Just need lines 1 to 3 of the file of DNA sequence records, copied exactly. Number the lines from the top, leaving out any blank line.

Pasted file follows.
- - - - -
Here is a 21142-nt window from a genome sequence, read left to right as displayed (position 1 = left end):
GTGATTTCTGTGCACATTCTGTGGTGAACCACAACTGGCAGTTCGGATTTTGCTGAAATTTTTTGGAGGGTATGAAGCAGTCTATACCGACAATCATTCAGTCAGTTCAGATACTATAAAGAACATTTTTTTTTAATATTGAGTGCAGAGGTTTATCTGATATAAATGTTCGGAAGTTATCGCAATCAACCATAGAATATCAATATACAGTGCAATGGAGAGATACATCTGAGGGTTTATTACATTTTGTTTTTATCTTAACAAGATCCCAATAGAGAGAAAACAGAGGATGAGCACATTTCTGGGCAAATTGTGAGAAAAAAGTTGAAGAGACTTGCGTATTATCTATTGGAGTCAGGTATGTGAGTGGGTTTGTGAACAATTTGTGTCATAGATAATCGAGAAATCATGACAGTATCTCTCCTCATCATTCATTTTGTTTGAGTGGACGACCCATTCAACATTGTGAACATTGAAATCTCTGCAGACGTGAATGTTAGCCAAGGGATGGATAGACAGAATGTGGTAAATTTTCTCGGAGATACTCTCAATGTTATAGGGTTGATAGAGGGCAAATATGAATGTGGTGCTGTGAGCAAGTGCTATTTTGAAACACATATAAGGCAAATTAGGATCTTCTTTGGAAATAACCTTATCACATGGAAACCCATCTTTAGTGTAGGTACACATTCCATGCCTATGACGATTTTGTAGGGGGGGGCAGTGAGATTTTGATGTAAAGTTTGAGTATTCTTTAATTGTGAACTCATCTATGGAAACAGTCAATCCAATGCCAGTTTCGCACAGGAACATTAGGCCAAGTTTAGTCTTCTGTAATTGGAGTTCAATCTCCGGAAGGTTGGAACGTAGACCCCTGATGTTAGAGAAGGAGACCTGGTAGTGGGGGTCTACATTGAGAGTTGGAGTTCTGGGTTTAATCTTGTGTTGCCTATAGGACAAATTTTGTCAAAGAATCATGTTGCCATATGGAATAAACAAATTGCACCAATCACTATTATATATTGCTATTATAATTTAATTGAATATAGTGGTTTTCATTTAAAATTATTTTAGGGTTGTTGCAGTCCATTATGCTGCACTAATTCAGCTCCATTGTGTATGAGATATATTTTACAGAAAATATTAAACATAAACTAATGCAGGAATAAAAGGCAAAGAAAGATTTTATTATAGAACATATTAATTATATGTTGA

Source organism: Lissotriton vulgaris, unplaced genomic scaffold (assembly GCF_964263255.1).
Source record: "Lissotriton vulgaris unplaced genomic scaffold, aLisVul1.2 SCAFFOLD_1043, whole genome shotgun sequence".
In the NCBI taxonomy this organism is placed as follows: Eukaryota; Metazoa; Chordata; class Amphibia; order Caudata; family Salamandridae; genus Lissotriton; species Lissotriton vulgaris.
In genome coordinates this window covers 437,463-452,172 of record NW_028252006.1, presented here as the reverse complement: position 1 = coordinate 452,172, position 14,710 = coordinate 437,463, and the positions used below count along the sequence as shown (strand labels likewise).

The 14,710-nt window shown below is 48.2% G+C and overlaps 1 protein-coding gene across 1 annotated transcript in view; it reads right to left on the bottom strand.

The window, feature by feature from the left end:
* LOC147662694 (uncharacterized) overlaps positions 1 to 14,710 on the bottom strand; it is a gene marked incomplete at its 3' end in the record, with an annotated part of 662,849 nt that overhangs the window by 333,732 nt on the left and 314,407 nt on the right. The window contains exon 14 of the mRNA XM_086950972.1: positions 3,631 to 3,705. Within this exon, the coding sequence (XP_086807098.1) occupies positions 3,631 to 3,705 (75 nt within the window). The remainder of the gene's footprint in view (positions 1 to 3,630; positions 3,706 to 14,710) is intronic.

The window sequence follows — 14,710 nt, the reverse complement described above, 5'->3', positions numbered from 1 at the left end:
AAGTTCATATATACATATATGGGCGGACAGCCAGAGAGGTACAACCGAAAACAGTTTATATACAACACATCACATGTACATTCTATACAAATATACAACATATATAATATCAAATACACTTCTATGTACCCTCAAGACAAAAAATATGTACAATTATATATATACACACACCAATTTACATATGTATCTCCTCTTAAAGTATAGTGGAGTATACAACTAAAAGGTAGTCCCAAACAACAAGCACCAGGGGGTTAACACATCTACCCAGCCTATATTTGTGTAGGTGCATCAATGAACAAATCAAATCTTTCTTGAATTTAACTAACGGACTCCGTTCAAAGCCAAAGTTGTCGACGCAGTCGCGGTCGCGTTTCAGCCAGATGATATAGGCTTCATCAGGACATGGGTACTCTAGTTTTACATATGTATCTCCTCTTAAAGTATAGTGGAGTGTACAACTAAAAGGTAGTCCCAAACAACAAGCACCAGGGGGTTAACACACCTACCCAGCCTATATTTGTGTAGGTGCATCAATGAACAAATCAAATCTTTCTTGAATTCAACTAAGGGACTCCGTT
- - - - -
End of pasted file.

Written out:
Here is a 21142-nt window from a genome sequence, read left to right as displayed (position 1 = left end):
GTGATTTCTGTGCACATTCTGTGGTGAACCACAACTGGCAGTTCGGATTTTGCTGAAATTTTTTGGAGGGTATGAAGCAGTCTATACCGACAATCATTCAGTCAGTTCAGATACTATAAAGAACATTTTTTTTTAATATTGAGTGCAGAGGTTTATCTGATATAAATGTTCGGAAGTTATCGCAATCAACCATAGAATATCAATATACAGTGCAATGGAGAGATACATCTGAGGGTTTATTACATTTTGTTTTTATCTTAACAAGATCCCAATAGAGAGAAAACAGAGGATGAGCACATTTCTGGGCAAATTGTGAGAAAAAAGTTGAAGAGACTTGCGTATTATCTATTGGAGTCAGGTATGTGAGTGGGTTTGTGAACAATTTGTGTCATAGATAATCGAGAAATCATGACAGTATCTCTCCTCATCATTCATTTTGTTTGAGTGGACGACCCATTCAACATTGTGAACATTGAAATCTCTGCAGACGTGAATGTTAGCCAAGGGATGGATAGACAGAATGTGGTAAATTTTCTCGGAGATACTCTCAATGTTATAGGGTTGATAGAGGGCAAATATGAATGTGGTGCTGTGAGCAAGTGCTATTTTGAAACACATATAAGGCAAATTAGGATCTTCTTTGGAAATAACCTTATCACATGGAAACCCATCTTTAGTGTAGGTACACATTCCATGCCTATGACGATTTTGTAGGGGGGGGCAGTGAGATTTTGATGTAAAGTTTGAGTATTCTTTAATTGTGAACTCATCTATGGAAACAGTCAATCCAATGCCAGTTTCGCACAGGAACATTAGGCCAAGTTTAGTCTTCTGTAATTGGAGTTCAATCTCCGGAAGGTTGGAACGTAGACCCCTGATGTTAGAGAAGGAGACCTGGTAGTGGGGGTCTACATTGAGAGTTGGAGTTCTGGGTTTAATCTTGTGTTGCCTATAGGACAAATTTTGTCAAAGAATCATGTTGCCATATGGAATAAACAAATTGCACCAATCACTATTATATATTGCTATTATAATTTAATTGAATATAGTGGTTTTCATTTAAAATTATTTTAGGGTTGTTGCAGTCCATTATGCTGCACTAATTCAGCTCCATTGTGTATGAGATATATTTTACAGAAAATATTAAACATAAACTAATGCAGGAATAAAAGGCAAAGAAAGATTTTATTATAGAACATATTAATTATATGTTGA

Source organism: Lissotriton vulgaris, unplaced genomic scaffold (assembly GCF_964263255.1).